During his tenure he proposed two bills related to fishing on the James River and served on a special committee appointed in 1870 to report on the legality of fellow delegate William H. Andrews‘s arrest on charges of drunk and disorderly conduct and assault. He opposed a resolution calling for a committee to confer with railroad executives about providing segregated railcars, arguing that laws should protect the civil rights of African Americans. On March 28, 1871, Morgan joined the majority of Republicans and many Conservatives when he voted for a bill that provided for the payment of the antebellum state debt, which totaled more than $45 million. The Funding Act proved disastrous and was later regarded as one of the state’s most ill-advised pieces of economic legislation. Morgan did not run for a second term in 1871.
Morgan was dedicated to working in his community and helping disadvantaged African Americans. In December 1868 he joined other black and white men in establishing a dual board for the Petersburg Relief Association. Believing, however, that assistance was provided disproportionately to white residents, some of the African American members soon formed a separate Impartial Relief Association, of which Morgan was elected president on January 19, 1869. Later that year, he was one of the founding directors of the People’s Savings Bank of the City of Petersburg. He continued to serve as a director into the 1870s, although the bank ultimately failed, possibly as a result of the financial crisis in 1873.
Morgan remained involved in Republican Party politics, attending state conventions and sitting on the party’s state committee during the 1870s. He held a patronage position as a revenue collector at the customhouse into the 1880s. In 1872 Morgan won a seat on Petersburg’s city council. During his first term, he was embroiled in controversy when he and other council members fought against a proposed city charter that would have eliminated elective city offices in favor of appointments by a municipal judge, which was vetoed by the governor in March 1874. Morgan won a second two-year term that May, although voter suppression and intimidation ensured that Conservatives won a large majority of the council seats. He was an advocate for the city’s public schools and urged employment of African American teachers in the segregated schools. Morgan lost his bids for reelection to the council in 1876 and in 1880. Early in the 1880s he participated in a movement to obtain state and federal funds to deepen Petersburg’s harbor, which was unable to compete with larger operations in cities such as Norfolk. Morgan made speeches and signed a petition to the city council in support of improvements to the harbor. By 1883 he joined other Republicans in supporting the Readjusters, a biracial coalition that won control of the General Assembly in 1879 and passed legislation in 1882 that reduced payment on the state’s public debt in order to provide funds for public schools and other services. In 1888 he succeeded in winning a third term on the council.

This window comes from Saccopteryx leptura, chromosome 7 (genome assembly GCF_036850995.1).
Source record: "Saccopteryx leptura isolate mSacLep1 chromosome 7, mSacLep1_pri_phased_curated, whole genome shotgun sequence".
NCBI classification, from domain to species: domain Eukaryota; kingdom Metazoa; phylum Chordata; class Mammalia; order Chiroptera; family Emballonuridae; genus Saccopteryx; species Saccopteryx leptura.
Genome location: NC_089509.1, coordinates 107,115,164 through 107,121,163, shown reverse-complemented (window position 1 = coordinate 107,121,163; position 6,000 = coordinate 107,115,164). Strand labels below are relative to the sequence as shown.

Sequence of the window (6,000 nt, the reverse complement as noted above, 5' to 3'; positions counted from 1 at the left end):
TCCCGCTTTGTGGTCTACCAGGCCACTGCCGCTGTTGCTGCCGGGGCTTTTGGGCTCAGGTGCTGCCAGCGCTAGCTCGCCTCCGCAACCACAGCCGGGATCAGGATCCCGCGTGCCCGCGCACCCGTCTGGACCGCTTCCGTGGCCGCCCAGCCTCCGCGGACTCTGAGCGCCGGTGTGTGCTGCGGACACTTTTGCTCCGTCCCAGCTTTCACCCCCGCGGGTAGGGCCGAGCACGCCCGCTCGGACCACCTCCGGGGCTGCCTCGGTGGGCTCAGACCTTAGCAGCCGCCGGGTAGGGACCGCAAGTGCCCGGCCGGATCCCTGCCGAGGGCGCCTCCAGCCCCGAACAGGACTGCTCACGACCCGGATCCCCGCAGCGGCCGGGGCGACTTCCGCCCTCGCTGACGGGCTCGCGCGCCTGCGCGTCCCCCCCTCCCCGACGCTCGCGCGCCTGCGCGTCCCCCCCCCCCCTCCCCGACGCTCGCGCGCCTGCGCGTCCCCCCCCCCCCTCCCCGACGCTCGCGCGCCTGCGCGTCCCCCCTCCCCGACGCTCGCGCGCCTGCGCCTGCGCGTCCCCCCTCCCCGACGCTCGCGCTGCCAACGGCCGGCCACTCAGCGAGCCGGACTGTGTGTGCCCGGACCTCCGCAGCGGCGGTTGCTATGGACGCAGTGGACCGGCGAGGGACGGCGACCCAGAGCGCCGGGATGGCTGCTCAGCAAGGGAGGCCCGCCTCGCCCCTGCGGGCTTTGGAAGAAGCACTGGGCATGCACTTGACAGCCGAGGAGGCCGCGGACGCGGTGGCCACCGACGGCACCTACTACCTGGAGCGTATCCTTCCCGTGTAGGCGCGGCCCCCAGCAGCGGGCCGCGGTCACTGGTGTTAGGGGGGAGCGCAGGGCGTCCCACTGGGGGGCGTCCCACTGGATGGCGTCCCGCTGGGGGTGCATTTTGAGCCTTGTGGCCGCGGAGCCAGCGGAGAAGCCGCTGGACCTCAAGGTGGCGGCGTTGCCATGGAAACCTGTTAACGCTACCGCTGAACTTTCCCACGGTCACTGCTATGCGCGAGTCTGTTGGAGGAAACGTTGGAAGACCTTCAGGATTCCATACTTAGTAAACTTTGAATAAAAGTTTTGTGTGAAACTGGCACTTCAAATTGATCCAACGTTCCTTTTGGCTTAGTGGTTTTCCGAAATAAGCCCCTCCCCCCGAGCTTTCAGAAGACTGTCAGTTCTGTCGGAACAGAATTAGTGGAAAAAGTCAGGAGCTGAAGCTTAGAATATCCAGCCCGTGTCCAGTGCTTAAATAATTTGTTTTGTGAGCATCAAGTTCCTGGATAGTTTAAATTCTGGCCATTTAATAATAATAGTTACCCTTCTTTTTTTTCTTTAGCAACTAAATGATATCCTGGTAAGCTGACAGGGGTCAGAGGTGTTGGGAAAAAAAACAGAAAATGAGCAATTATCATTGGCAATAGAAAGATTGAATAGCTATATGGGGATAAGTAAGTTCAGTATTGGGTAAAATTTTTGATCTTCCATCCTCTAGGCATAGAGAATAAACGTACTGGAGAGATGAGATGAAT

Morgan maintained his commitment to education and served as a trustee when his son-in-law, James Solomon Russell, incorporated Saint Paul Normal and Industrial School (later Saint Paul’s College), in Lawrenceville in 1890. While visiting his daughter, Morgan fell ill and died at Russell’s Lawrenceville home on March 15, 1890. He was buried next to his wife, who had died in 1888, at People’s Memorial Cemetery, in Petersburg.